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ANA MARIA HERNANDO
I reflect the transformative, compassionate conversation of the universe: the silent, loving work of women in sync with the rhythms and forms of the earth, with only the glimmer of the moonlight revealing and recognizing their service.
As a child in Buenos Aires I watched my Spanish grandmothers and my mother come together to sew, crochet and embroider, talking and sharing the everyday. The things they made from the cloth and yarn and thread came to express their spirit. All the beauty – the hours of work, the washing and ironing – was made invisible as the tablecloths were later stained with food.
I am moved by this image of women quietly holding the world, a beautiful tablecloth becoming the backdrop for a party happening all around. I continue to explore the unacknowledged feminine force of work as a kind of prayer that has been important to me my whole life.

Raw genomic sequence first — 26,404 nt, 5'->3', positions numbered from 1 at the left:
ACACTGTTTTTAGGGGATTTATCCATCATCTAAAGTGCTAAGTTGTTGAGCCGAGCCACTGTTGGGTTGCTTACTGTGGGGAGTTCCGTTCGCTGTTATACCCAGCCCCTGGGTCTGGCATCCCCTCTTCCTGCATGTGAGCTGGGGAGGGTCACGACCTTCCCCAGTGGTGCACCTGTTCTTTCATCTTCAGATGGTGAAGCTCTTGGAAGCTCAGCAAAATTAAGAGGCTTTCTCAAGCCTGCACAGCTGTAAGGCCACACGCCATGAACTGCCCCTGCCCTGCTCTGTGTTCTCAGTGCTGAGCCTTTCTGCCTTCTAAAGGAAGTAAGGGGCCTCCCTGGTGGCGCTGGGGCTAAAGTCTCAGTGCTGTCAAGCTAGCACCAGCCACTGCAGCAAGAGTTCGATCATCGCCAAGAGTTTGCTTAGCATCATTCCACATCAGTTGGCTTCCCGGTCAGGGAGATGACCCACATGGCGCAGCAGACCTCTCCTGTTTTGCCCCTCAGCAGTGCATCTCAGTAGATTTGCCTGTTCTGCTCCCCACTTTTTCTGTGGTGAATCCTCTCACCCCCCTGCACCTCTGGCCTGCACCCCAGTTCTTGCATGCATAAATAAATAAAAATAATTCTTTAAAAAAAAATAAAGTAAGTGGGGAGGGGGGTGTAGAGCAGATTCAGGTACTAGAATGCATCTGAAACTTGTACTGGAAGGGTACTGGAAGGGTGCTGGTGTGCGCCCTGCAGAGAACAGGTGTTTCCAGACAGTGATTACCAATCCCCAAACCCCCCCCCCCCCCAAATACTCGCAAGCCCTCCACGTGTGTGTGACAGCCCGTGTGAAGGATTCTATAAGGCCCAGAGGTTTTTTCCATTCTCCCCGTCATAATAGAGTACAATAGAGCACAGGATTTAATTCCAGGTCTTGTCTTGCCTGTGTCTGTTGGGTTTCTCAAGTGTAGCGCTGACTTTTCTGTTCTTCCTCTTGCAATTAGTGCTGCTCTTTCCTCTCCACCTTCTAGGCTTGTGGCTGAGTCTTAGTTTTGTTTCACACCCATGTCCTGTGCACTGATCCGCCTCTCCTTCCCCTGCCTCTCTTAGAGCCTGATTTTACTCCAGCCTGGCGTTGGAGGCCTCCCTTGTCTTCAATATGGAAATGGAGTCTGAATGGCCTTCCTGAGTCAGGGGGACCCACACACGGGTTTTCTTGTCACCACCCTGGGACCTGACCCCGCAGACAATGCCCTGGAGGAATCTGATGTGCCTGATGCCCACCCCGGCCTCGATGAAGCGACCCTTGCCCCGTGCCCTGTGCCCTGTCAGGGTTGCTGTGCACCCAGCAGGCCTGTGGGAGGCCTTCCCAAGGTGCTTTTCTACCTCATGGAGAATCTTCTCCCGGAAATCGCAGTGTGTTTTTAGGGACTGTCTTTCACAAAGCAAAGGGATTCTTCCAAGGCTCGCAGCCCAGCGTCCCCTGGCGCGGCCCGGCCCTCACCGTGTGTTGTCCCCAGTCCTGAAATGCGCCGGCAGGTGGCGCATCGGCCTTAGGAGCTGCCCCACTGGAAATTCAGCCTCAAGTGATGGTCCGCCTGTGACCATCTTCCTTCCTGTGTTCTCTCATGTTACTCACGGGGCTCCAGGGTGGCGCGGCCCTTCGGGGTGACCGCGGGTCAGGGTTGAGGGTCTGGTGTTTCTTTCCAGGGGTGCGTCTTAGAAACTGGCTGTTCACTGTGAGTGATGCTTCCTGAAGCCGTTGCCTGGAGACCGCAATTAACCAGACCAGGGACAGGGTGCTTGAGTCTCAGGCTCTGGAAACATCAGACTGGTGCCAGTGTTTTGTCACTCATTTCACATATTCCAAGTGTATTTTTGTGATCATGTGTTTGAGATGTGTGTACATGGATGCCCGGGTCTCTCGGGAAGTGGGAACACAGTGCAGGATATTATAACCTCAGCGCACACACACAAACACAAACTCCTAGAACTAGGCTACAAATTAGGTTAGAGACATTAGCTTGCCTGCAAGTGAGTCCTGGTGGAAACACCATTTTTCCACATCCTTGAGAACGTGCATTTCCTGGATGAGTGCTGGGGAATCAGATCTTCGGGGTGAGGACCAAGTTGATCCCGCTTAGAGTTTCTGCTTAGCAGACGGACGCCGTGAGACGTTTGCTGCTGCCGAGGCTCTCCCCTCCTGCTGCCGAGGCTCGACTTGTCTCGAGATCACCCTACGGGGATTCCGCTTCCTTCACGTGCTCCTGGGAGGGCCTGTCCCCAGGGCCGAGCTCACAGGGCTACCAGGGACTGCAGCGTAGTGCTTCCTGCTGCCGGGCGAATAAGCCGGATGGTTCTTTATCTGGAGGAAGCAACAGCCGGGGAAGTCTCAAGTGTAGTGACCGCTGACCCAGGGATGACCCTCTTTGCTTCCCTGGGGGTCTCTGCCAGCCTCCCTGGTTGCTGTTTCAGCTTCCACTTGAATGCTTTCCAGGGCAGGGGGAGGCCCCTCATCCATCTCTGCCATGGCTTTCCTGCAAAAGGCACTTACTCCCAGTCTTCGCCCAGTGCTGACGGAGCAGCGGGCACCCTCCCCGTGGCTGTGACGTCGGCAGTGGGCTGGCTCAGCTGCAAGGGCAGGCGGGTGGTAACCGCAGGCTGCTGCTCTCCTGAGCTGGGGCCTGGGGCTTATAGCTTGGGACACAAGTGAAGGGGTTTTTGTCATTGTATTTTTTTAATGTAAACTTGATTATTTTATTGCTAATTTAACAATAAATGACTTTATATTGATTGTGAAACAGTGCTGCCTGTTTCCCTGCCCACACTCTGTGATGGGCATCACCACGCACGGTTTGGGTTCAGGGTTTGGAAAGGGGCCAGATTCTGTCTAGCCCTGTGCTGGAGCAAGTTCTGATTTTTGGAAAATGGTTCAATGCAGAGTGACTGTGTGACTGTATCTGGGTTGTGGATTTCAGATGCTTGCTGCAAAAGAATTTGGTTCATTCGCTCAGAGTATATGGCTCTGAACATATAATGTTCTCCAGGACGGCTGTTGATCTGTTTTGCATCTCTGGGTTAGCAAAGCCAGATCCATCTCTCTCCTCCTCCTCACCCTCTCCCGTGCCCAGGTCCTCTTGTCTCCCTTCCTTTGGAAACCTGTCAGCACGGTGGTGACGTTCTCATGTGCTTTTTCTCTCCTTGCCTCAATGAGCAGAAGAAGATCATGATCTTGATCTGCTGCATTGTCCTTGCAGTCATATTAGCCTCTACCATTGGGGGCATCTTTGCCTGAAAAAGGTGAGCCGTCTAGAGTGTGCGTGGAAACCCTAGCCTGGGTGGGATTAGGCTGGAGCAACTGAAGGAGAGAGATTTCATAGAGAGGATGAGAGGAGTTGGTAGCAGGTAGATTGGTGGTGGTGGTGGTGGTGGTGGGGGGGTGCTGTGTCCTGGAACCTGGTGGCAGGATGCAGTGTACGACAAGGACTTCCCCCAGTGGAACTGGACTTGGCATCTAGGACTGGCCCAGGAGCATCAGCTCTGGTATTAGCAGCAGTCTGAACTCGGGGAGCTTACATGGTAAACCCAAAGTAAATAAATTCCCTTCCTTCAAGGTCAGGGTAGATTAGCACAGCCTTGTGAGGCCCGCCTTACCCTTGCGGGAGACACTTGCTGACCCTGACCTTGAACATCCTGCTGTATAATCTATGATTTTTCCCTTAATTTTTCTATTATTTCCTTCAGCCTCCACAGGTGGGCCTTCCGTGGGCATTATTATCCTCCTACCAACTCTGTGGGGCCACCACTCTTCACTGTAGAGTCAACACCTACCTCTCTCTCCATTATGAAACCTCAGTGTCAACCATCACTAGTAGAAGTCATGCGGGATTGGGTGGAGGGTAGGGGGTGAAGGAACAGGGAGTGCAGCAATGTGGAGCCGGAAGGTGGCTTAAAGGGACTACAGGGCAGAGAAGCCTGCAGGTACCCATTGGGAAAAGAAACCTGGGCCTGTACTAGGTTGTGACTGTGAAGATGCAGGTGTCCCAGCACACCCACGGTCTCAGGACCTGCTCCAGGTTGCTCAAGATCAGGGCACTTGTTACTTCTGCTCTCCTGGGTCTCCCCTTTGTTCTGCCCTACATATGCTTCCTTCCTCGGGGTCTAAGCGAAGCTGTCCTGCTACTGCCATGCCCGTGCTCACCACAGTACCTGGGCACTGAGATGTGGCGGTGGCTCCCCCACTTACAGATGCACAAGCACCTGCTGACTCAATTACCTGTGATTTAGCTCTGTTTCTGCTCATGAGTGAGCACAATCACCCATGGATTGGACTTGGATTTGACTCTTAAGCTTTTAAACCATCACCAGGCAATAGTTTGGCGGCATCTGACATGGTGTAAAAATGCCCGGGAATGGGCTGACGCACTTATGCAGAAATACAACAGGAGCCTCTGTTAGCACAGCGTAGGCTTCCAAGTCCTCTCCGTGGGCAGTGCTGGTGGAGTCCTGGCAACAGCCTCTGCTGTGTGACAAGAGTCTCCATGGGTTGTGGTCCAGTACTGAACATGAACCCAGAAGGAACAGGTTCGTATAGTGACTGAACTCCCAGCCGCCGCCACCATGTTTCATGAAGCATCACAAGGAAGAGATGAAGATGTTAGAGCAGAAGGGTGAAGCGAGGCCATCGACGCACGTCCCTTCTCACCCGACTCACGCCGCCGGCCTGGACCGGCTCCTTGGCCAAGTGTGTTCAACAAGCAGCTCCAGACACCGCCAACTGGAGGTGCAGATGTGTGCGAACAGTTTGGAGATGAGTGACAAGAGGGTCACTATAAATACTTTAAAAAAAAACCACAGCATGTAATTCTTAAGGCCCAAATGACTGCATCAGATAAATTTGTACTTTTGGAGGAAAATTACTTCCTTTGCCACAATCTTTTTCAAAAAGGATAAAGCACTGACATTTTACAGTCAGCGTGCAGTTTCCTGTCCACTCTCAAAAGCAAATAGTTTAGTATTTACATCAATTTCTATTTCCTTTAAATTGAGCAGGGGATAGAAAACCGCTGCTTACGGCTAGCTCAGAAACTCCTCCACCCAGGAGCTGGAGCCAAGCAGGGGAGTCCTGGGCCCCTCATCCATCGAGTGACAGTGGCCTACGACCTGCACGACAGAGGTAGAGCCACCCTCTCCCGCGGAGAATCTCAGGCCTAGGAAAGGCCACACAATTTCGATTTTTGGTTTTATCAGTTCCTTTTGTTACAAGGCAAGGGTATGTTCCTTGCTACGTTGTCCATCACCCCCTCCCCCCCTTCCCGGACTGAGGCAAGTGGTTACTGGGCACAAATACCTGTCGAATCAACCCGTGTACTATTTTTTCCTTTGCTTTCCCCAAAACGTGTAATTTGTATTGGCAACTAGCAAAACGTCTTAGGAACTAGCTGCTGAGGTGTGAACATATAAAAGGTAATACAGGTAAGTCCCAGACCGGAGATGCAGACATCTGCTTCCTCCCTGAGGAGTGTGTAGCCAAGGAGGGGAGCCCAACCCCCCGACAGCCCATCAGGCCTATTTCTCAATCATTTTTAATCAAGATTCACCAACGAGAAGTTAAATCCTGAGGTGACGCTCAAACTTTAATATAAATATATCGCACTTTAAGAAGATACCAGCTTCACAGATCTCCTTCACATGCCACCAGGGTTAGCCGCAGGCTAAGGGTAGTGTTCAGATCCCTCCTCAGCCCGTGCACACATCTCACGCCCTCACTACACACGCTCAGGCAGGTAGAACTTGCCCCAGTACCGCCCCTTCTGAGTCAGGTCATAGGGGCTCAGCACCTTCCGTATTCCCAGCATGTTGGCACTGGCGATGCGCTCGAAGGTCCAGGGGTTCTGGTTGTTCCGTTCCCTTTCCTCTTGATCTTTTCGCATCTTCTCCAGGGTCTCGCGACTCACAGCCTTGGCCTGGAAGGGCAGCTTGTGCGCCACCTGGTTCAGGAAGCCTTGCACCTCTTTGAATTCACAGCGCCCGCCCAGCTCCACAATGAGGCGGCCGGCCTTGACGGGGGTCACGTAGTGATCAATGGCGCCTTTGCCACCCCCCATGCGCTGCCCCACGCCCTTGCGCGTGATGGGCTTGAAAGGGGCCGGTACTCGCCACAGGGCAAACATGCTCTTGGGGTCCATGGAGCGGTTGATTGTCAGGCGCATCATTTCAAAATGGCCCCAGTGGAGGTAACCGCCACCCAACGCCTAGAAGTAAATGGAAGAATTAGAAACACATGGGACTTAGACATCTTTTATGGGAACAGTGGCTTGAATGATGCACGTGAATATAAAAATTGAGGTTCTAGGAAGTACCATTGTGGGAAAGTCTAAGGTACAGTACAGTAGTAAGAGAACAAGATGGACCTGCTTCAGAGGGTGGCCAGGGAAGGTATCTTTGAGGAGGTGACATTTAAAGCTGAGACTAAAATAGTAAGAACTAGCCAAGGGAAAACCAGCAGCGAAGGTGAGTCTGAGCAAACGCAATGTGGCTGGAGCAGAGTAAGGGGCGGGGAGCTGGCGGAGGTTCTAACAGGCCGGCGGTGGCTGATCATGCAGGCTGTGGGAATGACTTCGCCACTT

In my installations, I include the handwork of other women to bring light to these loving, invisible acts: embroidered petals made by cloistered Carmelite nuns; starched Peruvian petticoats; Ñanduti pieces made by Paraguayan women.
The first women I approached, with the help of my mother, were a group of cloistered nuns in Buenos Aires. We met for the first time in 2001, amongst civil unrest, riots, and five presidencies within two weeks. Sometime later I also began a deep relationship with a group of women weavers from Mollomarka, in the Andes of Peru. The individual goals and abilities of these women are transfigured into something new, something sacred, as they work together as one force.
In my painting and sculptural work, I am interested in other facets of transformation and individuality. I am drawn to the equalitarian landscape of the nighttime, when the hierarchy of colors we see in the sunlight fades, edges disappear, and the experience of invisibility – another transformation of the self – is available to everyone. I am excited by flowers, too, as individuals, objects of impermanence moving in the breeze and shining for a brief time. I look closely at the ways in which human beings mirror and suggest natural forms.
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